Mobility Devices

Hiker using a Mountain Trike off-road wheelchair on a trail in Zion National Park
Visitor enjoying the Emerald Pools hike using his Mountain Trike in Zion National Park

Courtesy Dave Gillespie

Wheelchairs and Mobility Aids

Many kinds of devices improve mobility for the
1 in 4 Americans with a Disability. From walkers, canes, crutches, or braces to traditional manual or power wheelchairs to off-road mobility wheelchairs or electric scooters.

The Americans with Disabilities Act (ADA) definition of a wheelchair (Title V Section 508c) is:

  1. Designed solely for use by mobility impaired person for locomotion, and

  1. Suitable in an indoor pedestrain area.

Mobility devices have come a long way in recent years, spanning a variety of shapes, sizes, and new technology. Those devices that meet the definition of a wheelchair are allowed anywhere foot travel is allowed in our National Parks, this includes the opportunity to participate in Wilderness experiences.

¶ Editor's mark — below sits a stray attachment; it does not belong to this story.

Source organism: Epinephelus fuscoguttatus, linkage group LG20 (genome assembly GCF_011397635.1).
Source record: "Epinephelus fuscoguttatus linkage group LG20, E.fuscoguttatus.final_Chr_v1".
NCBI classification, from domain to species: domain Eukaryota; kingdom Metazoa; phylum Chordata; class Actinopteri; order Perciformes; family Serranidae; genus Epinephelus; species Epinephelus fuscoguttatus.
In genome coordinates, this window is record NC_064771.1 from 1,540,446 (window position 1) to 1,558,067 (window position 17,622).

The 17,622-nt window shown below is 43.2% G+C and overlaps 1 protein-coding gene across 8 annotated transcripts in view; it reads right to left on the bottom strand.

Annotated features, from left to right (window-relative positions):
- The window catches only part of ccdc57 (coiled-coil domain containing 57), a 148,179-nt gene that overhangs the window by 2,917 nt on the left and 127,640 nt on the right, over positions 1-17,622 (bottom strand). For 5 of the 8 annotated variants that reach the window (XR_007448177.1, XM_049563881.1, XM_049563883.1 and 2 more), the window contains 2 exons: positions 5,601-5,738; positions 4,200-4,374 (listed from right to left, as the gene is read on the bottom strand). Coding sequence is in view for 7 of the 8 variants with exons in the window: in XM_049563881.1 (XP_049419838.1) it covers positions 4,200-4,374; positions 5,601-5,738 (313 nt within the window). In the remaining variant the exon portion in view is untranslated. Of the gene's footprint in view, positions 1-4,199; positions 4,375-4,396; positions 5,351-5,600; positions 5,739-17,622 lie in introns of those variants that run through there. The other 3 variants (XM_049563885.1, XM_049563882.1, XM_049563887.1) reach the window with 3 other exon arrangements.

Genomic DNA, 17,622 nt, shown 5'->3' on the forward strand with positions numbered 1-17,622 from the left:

Man gazing across a snowy mountain landscape on his Action Tract Off-road Mobility Device
Man using his Action Tract chair on a snowy mountain road

Image courtesy of Jason Stoffer

Other Power-Driven Mobility Devices (OPDMD's):

If you answered....

“NO” to #1- device is not designed solely for use for a mobility impaired person


“NO” to #2- device is not suitable in an indoor pedestrian area; wider then 36”, tread not suitable and/or gas-powered.

Any mobility device powered by batteries, fuel, or other engines, that are not primarily designed for individuals with mobility disabilities, that are used by such individuals for the purpose of locomotion are classified as an Other Powered-Driven Mobility Device (OPDMD).

OPDMDs examples include golf cars/carts, electronic personal assistance mobility devices, such as the Segway ® Personal Transporter (PT), or any mobility device that does NOT meet the definition of a wheelchair and is designed to operate in areas without defined pedestrian routes.

Last updated: July 27, 2022